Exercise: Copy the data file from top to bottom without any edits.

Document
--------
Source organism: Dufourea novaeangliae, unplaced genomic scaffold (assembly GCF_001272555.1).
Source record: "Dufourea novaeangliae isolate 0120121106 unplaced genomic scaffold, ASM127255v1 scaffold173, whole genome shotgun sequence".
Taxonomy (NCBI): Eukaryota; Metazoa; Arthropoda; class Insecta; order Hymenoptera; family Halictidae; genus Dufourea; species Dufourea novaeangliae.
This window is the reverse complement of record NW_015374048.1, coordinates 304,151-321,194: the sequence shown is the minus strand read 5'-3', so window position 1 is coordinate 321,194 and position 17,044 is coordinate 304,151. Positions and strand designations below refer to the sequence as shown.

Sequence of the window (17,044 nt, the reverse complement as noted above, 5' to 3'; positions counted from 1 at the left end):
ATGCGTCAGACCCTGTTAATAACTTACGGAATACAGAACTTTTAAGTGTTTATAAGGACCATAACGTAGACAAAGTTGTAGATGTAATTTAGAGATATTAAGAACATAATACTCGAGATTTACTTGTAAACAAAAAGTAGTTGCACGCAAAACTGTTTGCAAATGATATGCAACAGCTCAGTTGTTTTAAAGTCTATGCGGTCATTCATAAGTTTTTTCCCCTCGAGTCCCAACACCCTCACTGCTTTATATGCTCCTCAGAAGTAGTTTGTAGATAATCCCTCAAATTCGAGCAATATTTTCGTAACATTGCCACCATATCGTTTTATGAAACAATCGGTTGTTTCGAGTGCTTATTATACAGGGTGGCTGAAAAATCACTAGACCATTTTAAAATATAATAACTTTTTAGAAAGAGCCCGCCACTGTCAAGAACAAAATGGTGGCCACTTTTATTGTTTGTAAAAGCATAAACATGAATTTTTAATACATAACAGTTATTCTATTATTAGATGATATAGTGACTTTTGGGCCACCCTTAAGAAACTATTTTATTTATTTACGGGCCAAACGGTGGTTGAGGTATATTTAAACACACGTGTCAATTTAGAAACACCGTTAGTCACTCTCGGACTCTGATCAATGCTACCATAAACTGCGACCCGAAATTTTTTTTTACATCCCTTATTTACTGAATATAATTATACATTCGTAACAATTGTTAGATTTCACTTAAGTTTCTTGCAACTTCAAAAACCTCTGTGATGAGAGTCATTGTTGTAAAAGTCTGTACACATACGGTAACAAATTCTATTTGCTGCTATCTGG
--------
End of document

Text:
Source organism: Dufourea novaeangliae, unplaced genomic scaffold (assembly GCF_001272555.1).
Source record: "Dufourea novaeangliae isolate 0120121106 unplaced genomic scaffold, ASM127255v1 scaffold173, whole genome shotgun sequence".
Taxonomy (NCBI): Eukaryota; Metazoa; Arthropoda; class Insecta; order Hymenoptera; family Halictidae; genus Dufourea; species Dufourea novaeangliae.
This window is the reverse complement of record NW_015374048.1, coordinates 304,151-321,194: the sequence shown is the minus strand read 5'-3', so window position 1 is coordinate 321,194 and position 17,044 is coordinate 304,151. Positions and strand designations below refer to the sequence as shown.

Sequence of the window (17,044 nt, the reverse complement as noted above, 5' to 3'; positions counted from 1 at the left end):
ATGCGTCAGACCCTGTTAATAACTTACGGAATACAGAACTTTTAAGTGTTTATAAGGACCATAACGTAGACAAAGTTGTAGATGTAATTTAGAGATATTAAGAACATAATACTCGAGATTTACTTGTAAACAAAAAGTAGTTGCACGCAAAACTGTTTGCAAATGATATGCAACAGCTCAGTTGTTTTAAAGTCTATGCGGTCATTCATAAGTTTTTTCCCCTCGAGTCCCAACACCCTCACTGCTTTATATGCTCCTCAGAAGTAGTTTGTAGATAATCCCTCAAATTCGAGCAATATTTTCGTAACATTGCCACCATATCGTTTTATGAAACAATCGGTTGTTTCGAGTGCTTATTATACAGGGTGGCTGAAAAATCACTAGACCATTTTAAAATATAATAACTTTTTAGAAAGAGCCCGCCACTGTCAAGAACAAAATGGTGGCCACTTTTATTGTTTGTAAAAGCATAAACATGAATTTTTAATACATAACAGTTATTCTATTATTAGATGATATAGTGACTTTTGGGCCACCCTTAAGAAACTATTTTATTTATTTACGGGCCAAACGGTGGTTGAGGTATATTTAAACACACGTGTCAATTTAGAAACACCGTTAGTCACTCTCGGACTCTGATCAATGCTACCATAAACTGCGACCCGAAATTTTTTTTTACATCCCTTATTTACTGAATATAATTATACATTCGTAACAATTGTTAGATTTCACTTAAGTTTCTTGCAACTTCAAAAACCTCTGTGATGAGAGTCATTGTTGTAAAAGTCTGTACACATACGGTAACAAATTCTATTTGCTGCTATCTGG